Once again, the province’s actions are threatening Ottawa’s progress here; cuts to cap-and-trade mean less provincial revenues for important projects that connect pedestrians and cyclists with the places they need to go. But there are other opportunities for Ottawa to fill the gap. One potential source is federal money. A second is the city’s own coffers. Our report pointed to a structural problem in the city’s infrastructure management. Even while it makes important investments in pedestrian and cycling projects, city spending remains overwhelmingly focused on the car. New roads and road widenings gobble up massive portions of the city’s budget, and all on the basis of no evidence that they actually do anything to reduce congestion.

Getting transportation right will make Ottawa smarter in a number of ways. As we look ahead to 2019, we are eager to dive deeper on the future of Ottawa’s active transportation system, especially with the advent of light rail transit. Get ready for volunteer-led streets audits around LRT stations and citizen-led monitoring of LRT’s environmental footprint.

Where we need to go next:

We urgently need to make progress across a wide range of issues in 2019 and over the next four years. We see two key opportunities to get started on the right foot: the budget process and the Term of Council Priorities process.

The budget, which will be presented in February and finalized in March, is critical to sustaining and accelerating ambition across all of our files. For example, the City adopted a best-in-class forest management plan in 2017, but this will only proceed with sustained funding commitments. Meanwhile, investments in pedestrian and cycling infrastructure, which were higher than expected in the last term of council, run the risk of petering out in the absence of provincial investment. And on the climate file, we must continue to fund the important work of Energy Evolution as well as ramp up investment on key initiatives that will drive down Ottawa’s emissions.

The Term of Council Priorities process, which will roll out over the next five to six months, sets the agenda for the entire term of council, with spending and policy initiatives dedicated accordingly. Again, so much comes down to the climate crisis and the level of the city’s response. In the last prioritization process, climate change and climate initiatives were included, but only as small items, whose implementation was delayed and piecemealed.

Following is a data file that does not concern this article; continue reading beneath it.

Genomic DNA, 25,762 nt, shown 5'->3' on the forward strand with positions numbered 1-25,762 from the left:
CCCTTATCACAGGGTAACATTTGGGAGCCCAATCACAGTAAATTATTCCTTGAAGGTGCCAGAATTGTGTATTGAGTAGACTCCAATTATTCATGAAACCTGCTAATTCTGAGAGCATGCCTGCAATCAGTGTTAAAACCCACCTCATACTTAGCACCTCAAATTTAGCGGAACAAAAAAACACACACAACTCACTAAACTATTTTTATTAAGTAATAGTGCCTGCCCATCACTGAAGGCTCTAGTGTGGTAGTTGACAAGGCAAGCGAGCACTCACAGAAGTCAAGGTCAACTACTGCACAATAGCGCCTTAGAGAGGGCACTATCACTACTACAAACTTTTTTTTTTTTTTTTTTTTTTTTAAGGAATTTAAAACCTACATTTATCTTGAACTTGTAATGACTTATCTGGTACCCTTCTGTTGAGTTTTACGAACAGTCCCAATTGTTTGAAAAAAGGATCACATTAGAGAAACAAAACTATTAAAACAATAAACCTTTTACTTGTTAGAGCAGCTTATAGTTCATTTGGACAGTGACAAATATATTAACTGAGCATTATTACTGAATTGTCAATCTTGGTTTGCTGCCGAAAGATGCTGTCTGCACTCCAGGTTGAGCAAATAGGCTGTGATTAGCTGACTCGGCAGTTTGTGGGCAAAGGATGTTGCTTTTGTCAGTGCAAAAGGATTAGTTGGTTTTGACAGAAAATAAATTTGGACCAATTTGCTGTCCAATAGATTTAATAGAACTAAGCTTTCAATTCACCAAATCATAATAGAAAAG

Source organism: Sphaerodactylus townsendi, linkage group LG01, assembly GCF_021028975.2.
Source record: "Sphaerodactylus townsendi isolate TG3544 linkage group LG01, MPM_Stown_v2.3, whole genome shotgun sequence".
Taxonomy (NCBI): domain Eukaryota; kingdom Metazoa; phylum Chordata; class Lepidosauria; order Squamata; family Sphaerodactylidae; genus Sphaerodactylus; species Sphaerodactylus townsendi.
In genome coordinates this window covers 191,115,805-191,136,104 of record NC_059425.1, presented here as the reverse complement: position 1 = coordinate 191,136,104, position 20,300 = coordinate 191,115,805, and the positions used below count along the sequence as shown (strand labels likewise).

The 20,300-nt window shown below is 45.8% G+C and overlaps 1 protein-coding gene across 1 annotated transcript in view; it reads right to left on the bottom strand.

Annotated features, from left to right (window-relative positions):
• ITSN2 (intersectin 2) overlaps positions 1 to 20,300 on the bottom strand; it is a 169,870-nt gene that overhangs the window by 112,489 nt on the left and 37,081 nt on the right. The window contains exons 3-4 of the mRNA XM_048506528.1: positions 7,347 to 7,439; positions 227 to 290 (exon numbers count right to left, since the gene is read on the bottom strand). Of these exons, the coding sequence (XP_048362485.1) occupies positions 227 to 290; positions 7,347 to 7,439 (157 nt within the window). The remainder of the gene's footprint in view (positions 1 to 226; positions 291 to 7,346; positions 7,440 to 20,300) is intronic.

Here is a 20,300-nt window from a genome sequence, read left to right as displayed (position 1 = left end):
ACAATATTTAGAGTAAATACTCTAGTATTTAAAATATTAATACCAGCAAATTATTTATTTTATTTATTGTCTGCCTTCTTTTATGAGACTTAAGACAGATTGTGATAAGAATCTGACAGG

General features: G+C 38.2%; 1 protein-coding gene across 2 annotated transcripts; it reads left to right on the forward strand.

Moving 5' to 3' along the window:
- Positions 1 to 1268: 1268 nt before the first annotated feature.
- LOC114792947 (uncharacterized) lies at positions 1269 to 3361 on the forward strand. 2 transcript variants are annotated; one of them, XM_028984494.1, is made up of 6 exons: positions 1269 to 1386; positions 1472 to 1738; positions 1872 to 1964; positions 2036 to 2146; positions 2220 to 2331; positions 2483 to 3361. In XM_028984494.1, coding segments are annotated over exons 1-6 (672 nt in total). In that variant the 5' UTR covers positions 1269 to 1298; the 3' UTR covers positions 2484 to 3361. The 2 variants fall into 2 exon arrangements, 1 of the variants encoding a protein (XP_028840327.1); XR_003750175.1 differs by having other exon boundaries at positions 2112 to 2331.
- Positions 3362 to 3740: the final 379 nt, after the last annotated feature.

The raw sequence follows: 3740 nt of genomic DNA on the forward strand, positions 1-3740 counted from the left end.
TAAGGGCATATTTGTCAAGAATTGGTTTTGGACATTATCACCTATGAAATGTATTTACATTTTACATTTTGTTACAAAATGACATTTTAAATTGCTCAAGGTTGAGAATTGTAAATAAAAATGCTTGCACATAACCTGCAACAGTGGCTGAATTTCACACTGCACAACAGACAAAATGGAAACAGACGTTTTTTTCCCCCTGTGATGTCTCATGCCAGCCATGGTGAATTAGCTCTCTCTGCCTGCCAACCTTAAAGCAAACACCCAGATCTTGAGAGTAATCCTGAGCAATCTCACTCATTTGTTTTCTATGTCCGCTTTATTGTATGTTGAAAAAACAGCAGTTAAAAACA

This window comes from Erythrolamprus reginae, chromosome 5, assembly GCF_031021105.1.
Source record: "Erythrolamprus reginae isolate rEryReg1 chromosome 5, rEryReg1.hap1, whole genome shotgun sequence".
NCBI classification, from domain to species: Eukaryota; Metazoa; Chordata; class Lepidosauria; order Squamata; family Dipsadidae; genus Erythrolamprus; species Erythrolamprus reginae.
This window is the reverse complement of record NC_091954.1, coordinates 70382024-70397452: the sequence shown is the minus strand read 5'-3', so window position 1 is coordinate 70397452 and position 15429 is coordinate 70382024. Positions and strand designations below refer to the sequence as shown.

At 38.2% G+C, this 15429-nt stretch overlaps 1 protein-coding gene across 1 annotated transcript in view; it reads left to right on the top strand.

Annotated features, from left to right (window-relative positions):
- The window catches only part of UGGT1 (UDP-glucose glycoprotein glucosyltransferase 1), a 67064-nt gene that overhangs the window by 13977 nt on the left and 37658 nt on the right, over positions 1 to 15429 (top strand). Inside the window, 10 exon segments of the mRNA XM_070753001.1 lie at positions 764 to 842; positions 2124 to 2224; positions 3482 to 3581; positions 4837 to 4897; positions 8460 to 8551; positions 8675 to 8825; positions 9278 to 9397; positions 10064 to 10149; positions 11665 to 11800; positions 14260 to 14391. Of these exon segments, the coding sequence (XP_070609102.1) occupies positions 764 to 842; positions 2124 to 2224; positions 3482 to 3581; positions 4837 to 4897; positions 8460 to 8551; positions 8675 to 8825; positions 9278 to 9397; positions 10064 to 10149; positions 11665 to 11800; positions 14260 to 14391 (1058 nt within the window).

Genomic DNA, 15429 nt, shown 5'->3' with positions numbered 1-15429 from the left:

The next Term of Council must reflect the climate emergency we are now in. The United Nations tells us we have 11 years to act, and the next term of council occupies the first four years of this emergency period. We want to see climate action given much more attention in the next term, with a whole-of-government approach to doing our fair share with unprecedented and ambitious action.

Other cities understand that climate change means an end to business as usual. London, UK, for instance, has just declared a bold new direction in line with the latest science, putting forward targets to achieve carbon neutrality by 2030. And while climate change is a daunting challenge, we know that investments in this area are exactly the ones we need to make Ottawa more liveable, resilient and vibrant as a city. We need record ambition in shifting our transportation system away from car-dependency, new dollars in transit and active transportation, ambitious plans for low-carbon community design, and ambitious targets for energy efficiency that will make our built environment more livable while powering good, local green jobs.

We will also be pushing for ambitious implementation of green infrastructure – the living and built systems designed to slow down, soak up and filter rain water where it falls. While cities around the world are experimenting with green roofs, green streets and ambitious plans for climate resilience, the City – notwithstanding the amazing work of talented and dedicated staff – is mired in what seems to be a perpetual trial phase.